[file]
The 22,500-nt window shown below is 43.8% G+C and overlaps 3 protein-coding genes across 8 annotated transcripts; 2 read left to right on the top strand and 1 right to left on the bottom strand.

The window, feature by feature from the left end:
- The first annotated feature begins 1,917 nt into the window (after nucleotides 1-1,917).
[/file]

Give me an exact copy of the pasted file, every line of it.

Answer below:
The 22,500-nt window shown below is 43.8% G+C and overlaps 3 protein-coding genes across 8 annotated transcripts; 2 read left to right on the top strand and 1 right to left on the bottom strand.

The window, feature by feature from the left end:
- The first annotated feature begins 1,917 nt into the window (after nucleotides 1-1,917).